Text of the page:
Robert Nagle, a veteran stunt coordinator and driver who has worked on the likes of Ford v Ferrari and Baby Driver, wanted Ferrari actors Gabriel Leone and Jack O’Connell, who were playing historical racers, to be as chill behind the wheel as possible. He admits he often developed their skills further than director Michael Mann required. “If I’ve trained them far beyond what they’re ever going to be expected to do on camera, they’re far more comfortable performing at that moment,” he says.
When he began working with the actors on tracks in Modena, Italy — where the drama about Enzo Ferrari (Adam Driver) was filmed — they weren’t initially behind the wheels of the cars they would be driving onscreen. They first handled a Mazda MX-5 (aka the Miata), and worked their way up to the vehicles used in the film. “Each car has its own little personality,” says the stunt coordinator.
Nagle hears the same refrain from everyone he has taught to drive. “The number one comment I get from pretty much everybody is they had no idea a car could do what we’re doing with it and what they thought was the limit of the car is not even close,” he says. “And the second comment is how physically and mentally exhausting it becomes.”
Chavo Guerrero Jr. • Professional wrestler
When Chavo Guerrero Jr. — a professional wrestler who has worked on Hollywood projects ranging from GLOW to this awards season’s The Iron Claw — starts training actors, he first teaches them how to “respect” the ring. “It can hurt you,” he says. “If you’re introducing someone to the ocean for the first time, [you might say] ‘Hey, the ocean’s great, but it can also kill you.’ You have to have a lot of respect for it, and it’s kind of the same thing I do with the ring.”
With A24’s The Iron Claw, the latest from director Sean Durkin, Guerrero also had a personal connection to the story he would be helping to tell. His own wrestling family was “entwined” with the Texas wrestling family known as the Von Erichs, whose tragedy is at the center of the film starring Zac Efron, Jeremy Allen White, Harris Dickinson and Stanley Simons as the Von Erich brothers.
While Guerrero did teach the actors portraying the Von Erichs moves specific to their characters — including the Von Erichs’ signature “iron claw,” from which the movie gains its title — he starts with the basics. “Sometimes the actors get a little apprehensive, to where they’re like, ‘Well, I don’t know if I’m going to be able to do that,’ ” says Guerrero. “I’m like, ‘Don’t worry about that.’ I can’t do every wrestling move, but you would never know because I don’t do the wrestling moves I can’t do.”
The Iron Claw was a rushed production, on which Guerrero worked with the actors individually in the time that he could. But he knows they were all dedicated to improving their skill. “Sometimes Zac would invite one of the other actors over on Sunday,” says Guerrero. “They would throw on some football and work through their moves.”
Yannick Nézet-Séguin • Conductor and pianist
When Bradley Cooper enlisted Yannick Nézet-Séguin, the music director of the Metropolitan Opera, to be the conducting consultant for Maestro, there was a very specific task at hand. The idea wasn’t just to teach Cooper how to conduct — it was to teach him how to conduct like Leonard Bernstein. “What we wanted to avoid at all counts was having anything that would feel like Bradley is conducting,” says Nézet-Séguin. “That is why I did not formally teach him, because that would have been dangerous — to become his own person, his own style. The commitment was to channel Bernstein’s way of conducting.”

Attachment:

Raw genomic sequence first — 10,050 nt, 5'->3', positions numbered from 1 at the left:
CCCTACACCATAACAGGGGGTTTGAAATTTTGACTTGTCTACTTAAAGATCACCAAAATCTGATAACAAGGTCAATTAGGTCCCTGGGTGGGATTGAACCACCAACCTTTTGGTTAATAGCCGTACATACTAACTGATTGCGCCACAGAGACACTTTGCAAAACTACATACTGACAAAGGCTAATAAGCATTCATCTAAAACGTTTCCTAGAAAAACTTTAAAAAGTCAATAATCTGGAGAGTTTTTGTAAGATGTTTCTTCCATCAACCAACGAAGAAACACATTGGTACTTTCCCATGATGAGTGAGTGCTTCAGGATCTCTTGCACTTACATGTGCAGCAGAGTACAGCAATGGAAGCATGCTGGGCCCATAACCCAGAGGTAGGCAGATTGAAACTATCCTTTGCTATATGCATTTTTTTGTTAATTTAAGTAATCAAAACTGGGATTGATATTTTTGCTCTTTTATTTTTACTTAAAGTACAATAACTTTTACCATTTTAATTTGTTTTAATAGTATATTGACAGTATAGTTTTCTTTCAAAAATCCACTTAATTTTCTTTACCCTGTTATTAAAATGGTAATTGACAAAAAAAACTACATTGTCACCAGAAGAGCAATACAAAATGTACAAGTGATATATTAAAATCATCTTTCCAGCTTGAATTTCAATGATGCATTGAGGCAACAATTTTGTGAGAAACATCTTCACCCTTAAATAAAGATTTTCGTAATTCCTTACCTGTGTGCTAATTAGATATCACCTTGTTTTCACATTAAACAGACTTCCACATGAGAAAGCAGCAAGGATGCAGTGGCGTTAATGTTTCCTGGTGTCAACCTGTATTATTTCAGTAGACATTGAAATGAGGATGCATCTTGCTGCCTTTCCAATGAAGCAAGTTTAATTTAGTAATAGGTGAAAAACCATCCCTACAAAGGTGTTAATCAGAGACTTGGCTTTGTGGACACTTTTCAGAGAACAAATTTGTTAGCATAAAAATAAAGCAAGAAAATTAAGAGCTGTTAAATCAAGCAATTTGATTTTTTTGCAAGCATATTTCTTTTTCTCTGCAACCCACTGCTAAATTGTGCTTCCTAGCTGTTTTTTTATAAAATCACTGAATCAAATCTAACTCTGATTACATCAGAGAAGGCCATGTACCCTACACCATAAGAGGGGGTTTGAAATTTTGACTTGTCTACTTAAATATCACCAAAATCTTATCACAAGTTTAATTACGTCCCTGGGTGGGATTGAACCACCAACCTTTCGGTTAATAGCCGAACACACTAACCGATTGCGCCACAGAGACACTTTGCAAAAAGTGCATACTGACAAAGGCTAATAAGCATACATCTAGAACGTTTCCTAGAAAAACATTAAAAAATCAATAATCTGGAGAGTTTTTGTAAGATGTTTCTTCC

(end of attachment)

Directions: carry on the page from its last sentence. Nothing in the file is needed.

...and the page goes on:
By the time Cooper approached Nézet-Séguin, the actor-director had already done a ton of research into the world of conducting and classical music. The next task would be to break down Bernstein’s style in a very technical way. To do that, Nézet-Séguin would record voiceover on existing videos of Bernstein. In one, for example, Nézet-Séguin counted the beats as Bernstein conducted, so that Cooper could “really relate and learn the beats.”
For key scenes featuring Cooper conducting as Bernstein, Nézet-Séguin would speak to him through an earpiece. “It was more to help him feel secure with all the beats so he could concentrate and focus not on being really accurate,” Nézet-Séguin explains, “but more on being Lenny and acting emotionally.”
Rada Owen • Olympic swimmer
Coach Rada Owen, who prepared Annette Bening to play distance swimmer Diana Nyad for the Netflix biopic, admits that inaccurate depictions of the sport onscreen can be “embarrassing.” But since Elizabeth Chai Vasarhelyi and Jimmy Chin’s film hit the streamer Nov. 3, Owen’s phone has been blowing up with messages from peers impressed with Bening’s technique. “It shows that she was trained to do it properly,” she says.
Owen and Bening began working together about a year before shooting, first by practicing the rhythm of her stroke before getting deeper into elevating her endurance, which is, according to Owen, “more swimming with less breath.”
Because Nyad is a marathon swimmer rather than an elite competitive swimmer like, say, Michael Phelps, Owens focused on swimming for a lengthy amount of time rather than detailed “technical prowess.” Still, Owen wanted Bening to look like she knew what she was doing: “Her stroke was actually a little different from Diana’s.”
Owen admits she was shocked at how much the actress was featured in the water. “I like to think that they saw her swim and were so impressed that they just added a lot more swimming shots,” she says.